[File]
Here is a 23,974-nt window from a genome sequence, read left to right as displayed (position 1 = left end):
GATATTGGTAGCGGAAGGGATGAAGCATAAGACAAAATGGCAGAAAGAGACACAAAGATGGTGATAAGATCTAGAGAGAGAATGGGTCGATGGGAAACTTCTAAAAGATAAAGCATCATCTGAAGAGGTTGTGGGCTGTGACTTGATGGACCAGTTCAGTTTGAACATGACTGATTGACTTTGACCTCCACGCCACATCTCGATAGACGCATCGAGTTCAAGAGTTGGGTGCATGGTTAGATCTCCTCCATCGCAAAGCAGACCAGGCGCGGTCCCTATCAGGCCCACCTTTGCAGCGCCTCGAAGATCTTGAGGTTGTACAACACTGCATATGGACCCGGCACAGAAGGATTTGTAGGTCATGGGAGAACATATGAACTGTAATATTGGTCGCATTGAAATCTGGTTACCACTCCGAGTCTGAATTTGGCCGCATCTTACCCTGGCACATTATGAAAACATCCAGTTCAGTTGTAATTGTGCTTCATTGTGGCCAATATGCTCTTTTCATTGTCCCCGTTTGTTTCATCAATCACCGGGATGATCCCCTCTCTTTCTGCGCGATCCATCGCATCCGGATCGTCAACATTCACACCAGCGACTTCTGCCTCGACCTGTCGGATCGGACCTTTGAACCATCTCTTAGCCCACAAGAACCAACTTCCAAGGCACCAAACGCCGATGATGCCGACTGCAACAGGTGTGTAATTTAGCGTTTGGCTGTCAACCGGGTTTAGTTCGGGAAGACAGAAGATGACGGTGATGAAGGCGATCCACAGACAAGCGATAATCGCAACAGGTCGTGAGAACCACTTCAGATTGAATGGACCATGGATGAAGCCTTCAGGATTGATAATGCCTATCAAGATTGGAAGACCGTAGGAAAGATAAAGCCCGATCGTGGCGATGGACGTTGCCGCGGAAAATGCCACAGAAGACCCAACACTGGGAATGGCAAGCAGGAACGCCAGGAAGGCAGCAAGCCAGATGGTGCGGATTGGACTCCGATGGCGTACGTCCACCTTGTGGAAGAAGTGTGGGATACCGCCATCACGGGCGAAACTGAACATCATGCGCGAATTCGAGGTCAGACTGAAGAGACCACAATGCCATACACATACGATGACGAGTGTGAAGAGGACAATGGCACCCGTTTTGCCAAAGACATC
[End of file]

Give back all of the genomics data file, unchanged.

Here is a 23,974-nt window from a genome sequence, read left to right as displayed (position 1 = left end):
GATATTGGTAGCGGAAGGGATGAAGCATAAGACAAAATGGCAGAAAGAGACACAAAGATGGTGATAAGATCTAGAGAGAGAATGGGTCGATGGGAAACTTCTAAAAGATAAAGCATCATCTGAAGAGGTTGTGGGCTGTGACTTGATGGACCAGTTCAGTTTGAACATGACTGATTGACTTTGACCTCCACGCCACATCTCGATAGACGCATCGAGTTCAAGAGTTGGGTGCATGGTTAGATCTCCTCCATCGCAAAGCAGACCAGGCGCGGTCCCTATCAGGCCCACCTTTGCAGCGCCTCGAAGATCTTGAGGTTGTACAACACTGCATATGGACCCGGCACAGAAGGATTTGTAGGTCATGGGAGAACATATGAACTGTAATATTGGTCGCATTGAAATCTGGTTACCACTCCGAGTCTGAATTTGGCCGCATCTTACCCTGGCACATTATGAAAACATCCAGTTCAGTTGTAATTGTGCTTCATTGTGGCCAATATGCTCTTTTCATTGTCCCCGTTTGTTTCATCAATCACCGGGATGATCCCCTCTCTTTCTGCGCGATCCATCGCATCCGGATCGTCAACATTCACACCAGCGACTTCTGCCTCGACCTGTCGGATCGGACCTTTGAACCATCTCTTAGCCCACAAGAACCAACTTCCAAGGCACCAAACGCCGATGATGCCGACTGCAACAGGTGTGTAATTTAGCGTTTGGCTGTCAACCGGGTTTAGTTCGGGAAGACAGAAGATGACGGTGATGAAGGCGATCCACAGACAAGCGATAATCGCAACAGGTCGTGAGAACCACTTCAGATTGAATGGACCATGGATGAAGCCTTCAGGATTGATAATGCCTATCAAGATTGGAAGACCGTAGGAAAGATAAAGCCCGATCGTGGCGATGGACGTTGCCGCGGAAAATGCCACAGAAGACCCAACACTGGGAATGGCAAGCAGGAACGCCAGGAAGGCAGCAAGCCAGATGGTGCGGATTGGACTCCGATGGCGTACGTCCACCTTGTGGAAGAAGTGTGGGATACCGCCATCACGGGCGAAACTGAACATCATGCGCGAATTCGAGGTCAGACTGAAGAGACCACAATGCCATACACATACGATGACGAGTGTGAAGAGGACAATGGCACCCGTTTTGCCAAAGACATC